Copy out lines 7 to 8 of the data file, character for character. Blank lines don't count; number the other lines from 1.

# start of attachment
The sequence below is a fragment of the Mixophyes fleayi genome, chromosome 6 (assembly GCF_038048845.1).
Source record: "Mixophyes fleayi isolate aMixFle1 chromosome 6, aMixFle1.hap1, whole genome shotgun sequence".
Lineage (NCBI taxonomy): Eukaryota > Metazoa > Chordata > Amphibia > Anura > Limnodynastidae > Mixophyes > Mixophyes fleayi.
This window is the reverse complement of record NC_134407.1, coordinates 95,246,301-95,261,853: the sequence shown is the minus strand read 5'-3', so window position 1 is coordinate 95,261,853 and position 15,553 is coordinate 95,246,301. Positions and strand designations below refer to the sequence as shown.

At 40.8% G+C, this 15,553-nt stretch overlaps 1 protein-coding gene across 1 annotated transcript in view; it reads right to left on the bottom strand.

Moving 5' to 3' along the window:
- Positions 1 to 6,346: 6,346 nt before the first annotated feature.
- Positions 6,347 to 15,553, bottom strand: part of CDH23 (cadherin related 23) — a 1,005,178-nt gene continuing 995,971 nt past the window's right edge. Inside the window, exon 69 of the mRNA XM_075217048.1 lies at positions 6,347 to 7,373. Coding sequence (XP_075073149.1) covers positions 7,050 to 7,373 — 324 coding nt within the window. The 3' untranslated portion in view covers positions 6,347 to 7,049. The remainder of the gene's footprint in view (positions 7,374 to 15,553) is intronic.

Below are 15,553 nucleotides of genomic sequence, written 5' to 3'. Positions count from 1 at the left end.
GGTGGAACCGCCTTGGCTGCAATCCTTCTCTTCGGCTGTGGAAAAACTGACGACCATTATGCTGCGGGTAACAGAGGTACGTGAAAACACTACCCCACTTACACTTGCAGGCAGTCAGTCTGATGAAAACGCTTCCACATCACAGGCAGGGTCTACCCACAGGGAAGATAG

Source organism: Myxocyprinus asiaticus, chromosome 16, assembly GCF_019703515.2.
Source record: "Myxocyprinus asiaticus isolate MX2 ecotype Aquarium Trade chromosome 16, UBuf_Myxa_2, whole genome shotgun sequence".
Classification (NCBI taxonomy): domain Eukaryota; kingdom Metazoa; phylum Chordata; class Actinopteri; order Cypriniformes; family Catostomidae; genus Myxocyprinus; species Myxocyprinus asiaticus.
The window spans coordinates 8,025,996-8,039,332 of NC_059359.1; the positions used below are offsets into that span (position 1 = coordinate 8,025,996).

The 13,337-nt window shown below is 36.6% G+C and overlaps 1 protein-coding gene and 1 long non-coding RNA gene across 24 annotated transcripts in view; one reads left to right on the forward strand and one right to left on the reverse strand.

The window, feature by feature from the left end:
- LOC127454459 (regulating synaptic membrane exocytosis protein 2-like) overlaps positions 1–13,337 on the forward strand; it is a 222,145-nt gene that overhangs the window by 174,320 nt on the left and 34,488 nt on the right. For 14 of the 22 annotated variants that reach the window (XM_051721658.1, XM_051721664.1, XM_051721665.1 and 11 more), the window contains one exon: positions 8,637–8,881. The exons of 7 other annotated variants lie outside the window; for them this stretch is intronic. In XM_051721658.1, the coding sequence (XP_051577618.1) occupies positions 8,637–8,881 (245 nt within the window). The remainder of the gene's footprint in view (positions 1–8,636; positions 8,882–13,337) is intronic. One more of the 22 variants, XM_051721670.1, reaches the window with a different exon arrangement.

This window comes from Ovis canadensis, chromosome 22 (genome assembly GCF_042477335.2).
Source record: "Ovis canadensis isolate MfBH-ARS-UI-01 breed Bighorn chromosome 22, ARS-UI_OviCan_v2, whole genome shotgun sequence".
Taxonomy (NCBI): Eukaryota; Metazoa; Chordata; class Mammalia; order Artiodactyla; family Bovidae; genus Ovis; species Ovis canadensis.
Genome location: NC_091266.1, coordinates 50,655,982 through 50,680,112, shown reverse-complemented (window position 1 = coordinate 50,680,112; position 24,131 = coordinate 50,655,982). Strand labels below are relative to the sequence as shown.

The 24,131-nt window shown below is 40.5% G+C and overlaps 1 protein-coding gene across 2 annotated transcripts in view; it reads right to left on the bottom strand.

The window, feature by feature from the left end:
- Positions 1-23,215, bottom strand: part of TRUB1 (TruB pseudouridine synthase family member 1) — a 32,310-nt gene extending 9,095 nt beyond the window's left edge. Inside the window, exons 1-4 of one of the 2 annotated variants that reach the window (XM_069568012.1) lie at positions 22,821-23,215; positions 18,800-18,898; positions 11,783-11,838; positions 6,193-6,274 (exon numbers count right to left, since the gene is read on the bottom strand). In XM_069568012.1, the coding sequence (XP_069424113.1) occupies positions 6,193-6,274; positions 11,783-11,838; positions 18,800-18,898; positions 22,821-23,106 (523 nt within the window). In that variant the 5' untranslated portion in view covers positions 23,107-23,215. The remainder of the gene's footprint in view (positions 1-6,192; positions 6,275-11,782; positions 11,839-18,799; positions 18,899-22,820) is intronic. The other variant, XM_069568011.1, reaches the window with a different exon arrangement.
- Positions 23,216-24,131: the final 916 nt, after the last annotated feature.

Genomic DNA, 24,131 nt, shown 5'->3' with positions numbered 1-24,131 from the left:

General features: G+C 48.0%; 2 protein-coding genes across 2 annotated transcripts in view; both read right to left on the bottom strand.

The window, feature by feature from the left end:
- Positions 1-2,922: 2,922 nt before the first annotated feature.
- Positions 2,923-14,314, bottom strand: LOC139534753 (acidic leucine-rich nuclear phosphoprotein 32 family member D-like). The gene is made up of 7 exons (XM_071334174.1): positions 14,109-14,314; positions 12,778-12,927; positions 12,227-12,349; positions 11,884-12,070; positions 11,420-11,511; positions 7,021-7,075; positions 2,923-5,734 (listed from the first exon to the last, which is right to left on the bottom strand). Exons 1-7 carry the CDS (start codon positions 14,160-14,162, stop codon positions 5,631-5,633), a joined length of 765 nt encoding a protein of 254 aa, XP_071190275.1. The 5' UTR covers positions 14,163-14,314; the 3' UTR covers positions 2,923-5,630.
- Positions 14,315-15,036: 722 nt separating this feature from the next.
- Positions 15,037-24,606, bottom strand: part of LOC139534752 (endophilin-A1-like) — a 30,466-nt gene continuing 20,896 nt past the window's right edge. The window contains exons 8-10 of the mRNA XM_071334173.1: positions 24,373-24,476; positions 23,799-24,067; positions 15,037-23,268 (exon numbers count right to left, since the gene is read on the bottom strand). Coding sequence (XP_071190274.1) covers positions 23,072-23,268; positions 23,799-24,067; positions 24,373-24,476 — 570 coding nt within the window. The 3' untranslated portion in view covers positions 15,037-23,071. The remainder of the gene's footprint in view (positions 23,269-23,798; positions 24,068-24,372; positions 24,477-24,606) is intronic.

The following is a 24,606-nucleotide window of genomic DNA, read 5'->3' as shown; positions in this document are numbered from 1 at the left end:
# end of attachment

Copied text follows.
- Positions 1 to 6,346: 6,346 nt before the first annotated feature.
- Positions 6,347 to 15,553, bottom strand: part of CDH23 (cadherin related 23) — a 1,005,178-nt gene continuing 995,971 nt past the window's right edge. Inside the window, exon 69 of the mRNA XM_075217048.1 lies at positions 6,347 to 7,373. Coding sequence (XP_075073149.1) covers positions 7,050 to 7,373 — 324 coding nt within the window. The 3' untranslated portion in view covers positions 6,347 to 7,049. The remainder of the gene's footprint in view (positions 7,374 to 15,553) is intronic.